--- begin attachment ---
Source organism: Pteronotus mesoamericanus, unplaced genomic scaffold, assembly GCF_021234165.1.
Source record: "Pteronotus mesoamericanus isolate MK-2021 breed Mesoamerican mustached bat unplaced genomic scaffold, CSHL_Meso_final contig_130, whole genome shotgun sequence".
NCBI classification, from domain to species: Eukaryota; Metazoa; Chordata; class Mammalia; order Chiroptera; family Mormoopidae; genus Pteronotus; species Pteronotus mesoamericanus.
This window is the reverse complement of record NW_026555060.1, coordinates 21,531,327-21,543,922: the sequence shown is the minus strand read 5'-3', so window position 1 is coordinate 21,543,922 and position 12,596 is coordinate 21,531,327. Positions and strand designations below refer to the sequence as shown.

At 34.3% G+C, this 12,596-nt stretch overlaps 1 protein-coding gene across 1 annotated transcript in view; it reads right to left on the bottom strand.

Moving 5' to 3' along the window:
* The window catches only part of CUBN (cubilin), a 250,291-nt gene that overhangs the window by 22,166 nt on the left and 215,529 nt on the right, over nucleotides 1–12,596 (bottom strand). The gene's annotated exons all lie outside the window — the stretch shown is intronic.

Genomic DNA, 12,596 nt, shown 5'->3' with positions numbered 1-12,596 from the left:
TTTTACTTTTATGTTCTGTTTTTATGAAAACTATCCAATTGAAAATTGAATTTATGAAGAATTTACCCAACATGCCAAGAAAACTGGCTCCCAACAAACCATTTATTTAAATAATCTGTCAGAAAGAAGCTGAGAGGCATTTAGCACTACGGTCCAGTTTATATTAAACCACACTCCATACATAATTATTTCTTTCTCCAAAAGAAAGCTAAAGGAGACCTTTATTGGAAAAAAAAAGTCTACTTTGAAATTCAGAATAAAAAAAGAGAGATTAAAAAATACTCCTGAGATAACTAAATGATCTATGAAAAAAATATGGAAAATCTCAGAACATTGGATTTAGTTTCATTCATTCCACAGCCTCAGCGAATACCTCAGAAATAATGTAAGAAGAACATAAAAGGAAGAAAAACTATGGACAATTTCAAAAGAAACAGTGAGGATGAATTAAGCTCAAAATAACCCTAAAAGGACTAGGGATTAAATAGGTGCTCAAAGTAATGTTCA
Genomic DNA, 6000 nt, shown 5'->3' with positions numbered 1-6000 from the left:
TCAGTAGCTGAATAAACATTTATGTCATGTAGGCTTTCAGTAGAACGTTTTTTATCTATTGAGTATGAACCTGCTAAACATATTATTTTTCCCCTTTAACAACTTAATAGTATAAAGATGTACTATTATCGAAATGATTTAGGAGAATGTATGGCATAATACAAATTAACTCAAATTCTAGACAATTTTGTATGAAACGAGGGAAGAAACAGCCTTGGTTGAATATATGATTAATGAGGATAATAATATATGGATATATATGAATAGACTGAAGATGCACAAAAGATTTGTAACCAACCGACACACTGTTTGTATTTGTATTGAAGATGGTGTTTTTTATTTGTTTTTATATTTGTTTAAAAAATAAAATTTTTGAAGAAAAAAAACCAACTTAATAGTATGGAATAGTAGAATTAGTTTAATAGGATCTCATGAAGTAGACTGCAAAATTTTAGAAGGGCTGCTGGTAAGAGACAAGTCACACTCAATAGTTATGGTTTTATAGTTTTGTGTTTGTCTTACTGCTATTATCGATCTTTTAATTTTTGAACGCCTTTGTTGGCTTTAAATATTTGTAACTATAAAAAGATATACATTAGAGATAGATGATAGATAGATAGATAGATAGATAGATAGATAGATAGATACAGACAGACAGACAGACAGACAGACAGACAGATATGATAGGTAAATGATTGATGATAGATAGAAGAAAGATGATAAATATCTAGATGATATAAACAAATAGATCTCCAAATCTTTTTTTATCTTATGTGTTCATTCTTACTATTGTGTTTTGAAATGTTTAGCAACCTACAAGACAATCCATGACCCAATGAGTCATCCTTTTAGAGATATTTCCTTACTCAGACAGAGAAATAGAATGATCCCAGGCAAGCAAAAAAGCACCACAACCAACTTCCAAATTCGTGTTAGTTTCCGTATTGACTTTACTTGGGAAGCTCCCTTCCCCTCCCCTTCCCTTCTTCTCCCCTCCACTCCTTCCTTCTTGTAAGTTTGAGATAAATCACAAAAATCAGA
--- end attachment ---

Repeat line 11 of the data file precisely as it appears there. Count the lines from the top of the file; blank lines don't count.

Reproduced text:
TCAGTAGCTGAATAAACATTTATGTCATGTAGGCTTTCAGTAGAACGTTTTTTATCTATTGAGTATGAACCTGCTAAACATATTATTTTTCCCCTTTAACAACTTAATAGTATAAAGATGTACTATTATCGAAATGATTTAGGAGAATGTATGGCATAATACAAATTAACTCAAATTCTAGACAATTTTGTATGAAACGAGGGAAGAAACAGCCTTGGTTGAATATATGATTAATGAGGATAATAATATATGGATATATATGAATAGACTGAAGATGCACAAAAGATTTGTAACCAACCGACACACTGTTTGTATTTGTATTGAAGATGGTGTTTTTTATTTGTTTTTATATTTGTTTAAAAAATAAAATTTTTGAAGAAAAAAAACCAACTTAATAGTATGGAATAGTAGAATTAGTTTAATAGGATCTCATGAAGTAGACTGCAAAATTTTAGAAGGGCTGCTGGTAAGAGACAAGTCACACTCAATAGTTATGGTTTTATAGTTTTGTGTTTGTCTTACTGCTATTATCGATCTTTTAATTTTTGAACGCCTTTGTTGGCTTTAAATATTTGTAACTATAAAAAGATATACATTAGAGATAGATGATAGATAGATAGATAGATAGATAGATAGATAGATAGATACAGACAGACAGACAGACAGACAGACAGACAGATATGATAGGTAAATGATTGATGATAGATAGAAGAAAGATGATAAATATCTAGATGATATAAACAAATAGATCTCCAAATCTTTTTTTATCTTATGTGTTCATTCTTACTATTGTGTTTTGAAATGTTTAGCAACCTACAAGACAATCCATGACCCAATGAGTCATCCTTTTAGAGATATTTCCTTACTCAGACAGAGAAATAGAATGATCCCAGGCAAGCAAAAAAGCACCACAACCAACTTCCAAATTCGTGTTAGTTTCCGTATTGACTTTACTTGGGAAGCTCCCTTCCCCTCCCCTTCCCTTCTTCTCCCCTCCACTCCTTCCTTCTTGTAAGTTTGAGATAAATCACAAAAATCAGA